A little honey, a little sun

Today, something to soothe the collective psyche, to ward off anxiety and remind us that we cannot move through this life totally fearlessly, but we can move through this life.

Ann E. Michael honeybee


Take from my palm, to soothe your heart
a little honey, a little sun,
in obedience to Persephone’s bees.

You can’t untie a boat that was never moored,
nor hear a shadow in its furs,
nor move through thick life without fear.

Osip Mandelstam, tr. Clarence Brown & W.S. Merwin

There’s more to this poem–three further stanzas–and I am re-reading it today, over and over, as if to memorize its quietly unfolding lines:

For us, all that’s left is kisses
tattered as the little bees


The poignancy of that image nearly kills me. Yet, soon enough in the poem (and elsewhere), Mandelstam’s bees die; but they also hum in the night, in the woods, “in the mint and lungwort of the past.” They make a sun out of honey. They warm the chill of winter’s approach; like kisses, they can soothe our hearts.


I have read some severe criticism of translations of Mandelstam’s poetry. Brodsky’s work, Merwin’s…Russian speakers suggest no translation adheres at all closely to the original. Rose Styron and Olga Carlyle’s version is here in Paris Review. And here’s a version (tr. uncredited) in The Atlantic. A bilingual version resides here, if you happen to know Russian and can weigh in on the translation controversy (Mandelstam himself reportedly hated reading verse in translation).

But here is why I am holding this poem close to myself today:

The poem acknowledges the fear that resides in all of us.

The poem reminds us that we have much to share. That we can soothe one another’s hearts.



Metaphor & mind

In a recent New Yorker article about the trial of Charleston church shooter Dylann Roof, Jelani Cobb reports that during the lead prosecutor’s presentation

Roof’s mother sank down on the bench as he delivered his opening statement, which contained details of the crime that had previously been withheld from the press. At a certain point, she slumped over. It seemed for a moment that she had fainted, but she was taken to a hospital, and it was later learned that she had suffered a heart attack. She survived, but did not return for the remainder of the trial.

In her situation, I might have had the same response. How metaphorical: the heart revolts from within–an embodied reaction. When I read about this incident, I thought of cognitive scientist/philosophers George Lakoff and Mark Johnson, who have been pioneering the concept that the mind and body evolved together and cannot be separated through the literal, analytical, categorical approaches of classic Western thought.

Languages the world over use body-based metaphors and gestures that reinforce how our  minds are integrated with and connected to our human bodies–we intuit from the gut; a situation makes our skin crawl; we place hands over hearts to demonstrate love, loyalty, compassion. Medical science confirms what people have long understood, in a “folk physiology” way, for years: emotional and intellectual stress has physical expressions and repercussions.

Lakoff and Johnson have been investigating such universal human phenomena since the 1970s. Their work has implications for a wide range of endeavors from artificial intelligence to brain trauma. In 1999, when Philosophy in the Flesh was published, they said Western philosophy needs to retool its thinking from the ground up, the ground being the body itself.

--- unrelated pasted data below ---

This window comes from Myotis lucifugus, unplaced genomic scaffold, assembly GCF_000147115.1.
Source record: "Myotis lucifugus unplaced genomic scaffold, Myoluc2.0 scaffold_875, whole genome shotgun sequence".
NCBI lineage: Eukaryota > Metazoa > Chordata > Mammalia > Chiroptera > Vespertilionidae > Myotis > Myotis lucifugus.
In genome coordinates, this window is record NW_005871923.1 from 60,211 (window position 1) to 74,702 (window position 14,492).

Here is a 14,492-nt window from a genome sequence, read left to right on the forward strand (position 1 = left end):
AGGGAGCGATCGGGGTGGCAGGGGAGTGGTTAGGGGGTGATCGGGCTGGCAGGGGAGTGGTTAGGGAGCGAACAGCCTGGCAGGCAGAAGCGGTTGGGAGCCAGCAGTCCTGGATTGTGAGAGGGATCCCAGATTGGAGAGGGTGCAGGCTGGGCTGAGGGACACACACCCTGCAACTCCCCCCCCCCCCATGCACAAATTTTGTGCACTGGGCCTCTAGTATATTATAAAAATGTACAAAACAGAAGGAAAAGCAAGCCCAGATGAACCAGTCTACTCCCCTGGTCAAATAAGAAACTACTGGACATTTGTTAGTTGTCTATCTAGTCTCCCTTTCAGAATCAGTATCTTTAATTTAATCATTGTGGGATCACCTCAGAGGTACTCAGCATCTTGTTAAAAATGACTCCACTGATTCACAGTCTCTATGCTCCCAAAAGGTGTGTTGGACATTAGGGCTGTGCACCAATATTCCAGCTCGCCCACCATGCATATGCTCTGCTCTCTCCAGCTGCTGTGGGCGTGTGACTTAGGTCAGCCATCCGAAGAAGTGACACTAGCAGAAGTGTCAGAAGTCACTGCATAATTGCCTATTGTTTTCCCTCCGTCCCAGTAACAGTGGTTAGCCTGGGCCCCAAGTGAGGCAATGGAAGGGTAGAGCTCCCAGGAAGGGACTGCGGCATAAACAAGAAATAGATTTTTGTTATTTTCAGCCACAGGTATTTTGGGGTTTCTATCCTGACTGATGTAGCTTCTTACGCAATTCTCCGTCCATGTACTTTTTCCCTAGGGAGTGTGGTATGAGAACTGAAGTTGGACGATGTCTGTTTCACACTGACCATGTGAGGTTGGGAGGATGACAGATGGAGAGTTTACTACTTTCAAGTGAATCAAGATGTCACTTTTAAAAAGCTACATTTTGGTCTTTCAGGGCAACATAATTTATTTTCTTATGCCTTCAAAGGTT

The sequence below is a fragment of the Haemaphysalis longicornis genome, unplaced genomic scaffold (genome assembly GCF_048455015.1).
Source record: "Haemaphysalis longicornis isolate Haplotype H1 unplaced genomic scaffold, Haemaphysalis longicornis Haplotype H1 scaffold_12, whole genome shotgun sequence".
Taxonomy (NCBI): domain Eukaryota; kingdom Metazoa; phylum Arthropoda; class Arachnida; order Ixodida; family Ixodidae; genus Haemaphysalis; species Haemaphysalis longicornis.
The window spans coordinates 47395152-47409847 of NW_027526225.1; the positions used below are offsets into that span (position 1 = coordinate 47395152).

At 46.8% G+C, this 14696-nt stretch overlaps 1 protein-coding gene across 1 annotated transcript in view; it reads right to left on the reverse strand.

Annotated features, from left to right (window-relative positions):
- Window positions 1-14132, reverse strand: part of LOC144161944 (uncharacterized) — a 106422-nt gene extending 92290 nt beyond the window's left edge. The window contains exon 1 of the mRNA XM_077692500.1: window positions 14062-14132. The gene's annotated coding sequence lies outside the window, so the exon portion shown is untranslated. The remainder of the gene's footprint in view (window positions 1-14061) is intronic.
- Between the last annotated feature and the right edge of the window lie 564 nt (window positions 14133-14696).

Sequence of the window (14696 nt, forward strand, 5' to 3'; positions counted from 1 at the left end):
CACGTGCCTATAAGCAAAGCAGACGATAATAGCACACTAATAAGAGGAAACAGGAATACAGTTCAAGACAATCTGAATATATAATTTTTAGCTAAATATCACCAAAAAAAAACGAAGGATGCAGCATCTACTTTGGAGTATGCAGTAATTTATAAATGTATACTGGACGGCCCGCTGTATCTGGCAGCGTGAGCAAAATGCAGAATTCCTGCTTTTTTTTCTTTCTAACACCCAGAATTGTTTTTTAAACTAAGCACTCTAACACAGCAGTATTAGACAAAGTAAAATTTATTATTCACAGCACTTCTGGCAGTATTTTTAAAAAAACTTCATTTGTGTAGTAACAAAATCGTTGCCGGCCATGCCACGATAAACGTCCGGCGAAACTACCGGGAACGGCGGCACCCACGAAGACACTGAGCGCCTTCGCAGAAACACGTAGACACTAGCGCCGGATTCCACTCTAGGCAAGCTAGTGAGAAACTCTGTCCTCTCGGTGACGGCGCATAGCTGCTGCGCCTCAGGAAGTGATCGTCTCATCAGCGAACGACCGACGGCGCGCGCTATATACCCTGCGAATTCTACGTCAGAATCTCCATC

Reason, they assert, is as embodied as emotion; and their argument that intellectual functioning arises metaphorically through the physiological experiences of the (human) body is persuasive and extensively documented through research, particularly neurological research. Exactly where what we term “consciousness” arises may never be determined, but phenomenology, Taoism, and empirical science converge with what we are learning about synapses, cells, hormones, and the neural network to suggest there may be an answer as to how consciousness emerges; and that answer is likely to be biological.



The brain, the heart, the entire bodily system under emotional, mental, psychological duress, the conflicting moods of love, grief, anger, fear, and a chasm of misunderstanding; the terrible awe of disbelief–an embodied self might well collapse, physically, literally, under the metaphorical strain.



Love. Poem.

A beloved member of my family will be marrying in June, and I was asked to find a poem apropos to the celebrants and the occasion. I have written two epithalamiums (or epithalamia) and can testify to the difficulty of composing a good poem that is also a marriage poem. Anyway, in this instance, I wanted to find a suitable long-term-love-commitment poem by someone other than myself. Talk about abundance of choice!

Knowing the celebrants’ interests and tastes narrowed things down a bit, and the poem had to be “short & sweet.” The ceremony will be out of doors on a trail in the Blue Ridge Mountains, which made me inclined to look for natural imagery in the poem–but nothing so dense as to distract from the place itself.

What a splendid task! I allowed myself the luxury of looking at poetry books randomly, paging slowly through anthologies, browsing handouts I’ve collected for and from classes over the years. Just flitting from poem to poem over the course of weeks, occasionally marking something that seemed particularly likely…no pressure…

When I came across the poem “Tree Heart/True Heart” by Kay Ryan, I was startled into admiration.